Animal Careers Working With Large Animals

There are also a number of animal-related career opportunities that involve working with large animals. If the idea of working in the presence of large animals excites you, one of the following fields might just be your dream career.

Equine Therapy Professional

Working as an equine therapist is an option for mental health professionals seeking to help individuals who can benefit from therapeutic care that involves interactions with horses. Working in this field requires postgraduate study in equine-assisted therapy. Such programs are open only to qualified mental health professionals who already hold bachelor's and master's degrees. Equine therapy professionals often work for inpatient or outpatient treatment centers that offer equine therapy. Some may be mental health professionals who offer equine therapy as one of many patient- or client-care services. The average pay for equine therapy professionals is just over $50,000 per year.

Horse Trainer

Young woman trainer holding chestnut horse

Working as a horse trainer involves preparing horses to be ridden. This involves getting them accustomed to wearing a bridle and saddle and otherwise preparing them to safely carry a rider. The duties of a horse trainer involve teaching the horse to obey commands and to prevent them from exhibiting behavioral problems. Many trainers work with horses that will be ridden primarily by their owners or the patrons of horseback riding stables. Some train horses and riders to compete in shows highlighting various riding styles, and some work with racehorses. Beyond being highly skilled, there is not a specific credential requirement to do this kind of work. The average pay for horse trainers is around $38,000 per year.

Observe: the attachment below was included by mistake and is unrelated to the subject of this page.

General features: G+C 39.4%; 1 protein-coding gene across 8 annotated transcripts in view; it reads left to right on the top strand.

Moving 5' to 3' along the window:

Horseback Riding Instructor

There are also opportunities for skilled riders who have the ability to communicate effectively with people and horses alike to work as horseback riding instructors. They focus on teaching people how to ride horses. Some horse trainers provide horseback riding lessons in addition to training horses. No specific credential is required for this type of equine employment. The average pay for riding instructors is around $35,000 per year. Many horseback riding instructors work with stables as independent contractors, where they may be paid an hourly rate or a percentage of the enrollment fees for the classes or groups they teach.

Farm or Ranch Animal Worker

Farms and ranches employ people to help care for the animals that are being raised on-site. People who do this kind of work are responsible for tending livestock and other animals. Common duties include feeding and providing clean water to cows, pigs, horses, chickens, sheep, goats, or other animals, as well as maintaining the pens, pastures, or coops in which they reside. If there are dairy cows or goats on the farm, they may also be responsible for milking. This field does not have a specific education requirement. On-the-job training is common for farmhands. The median pay for farm or ranch animal workers is near $29,000 per year.

Explore Careers Working With Animals

As you can see, there are many careers working with animals. No matter where you are in your career, there are plenty of opportunities to consider. If your ultimate goal is to pursue one of the highest-paying careers with animals, start making plans now to gain the education and experience that you'll need to do just that. Any experience you can get in an animal-related occupation along the way will help provide you with a competitive advantage when you're ready to apply for your dream job.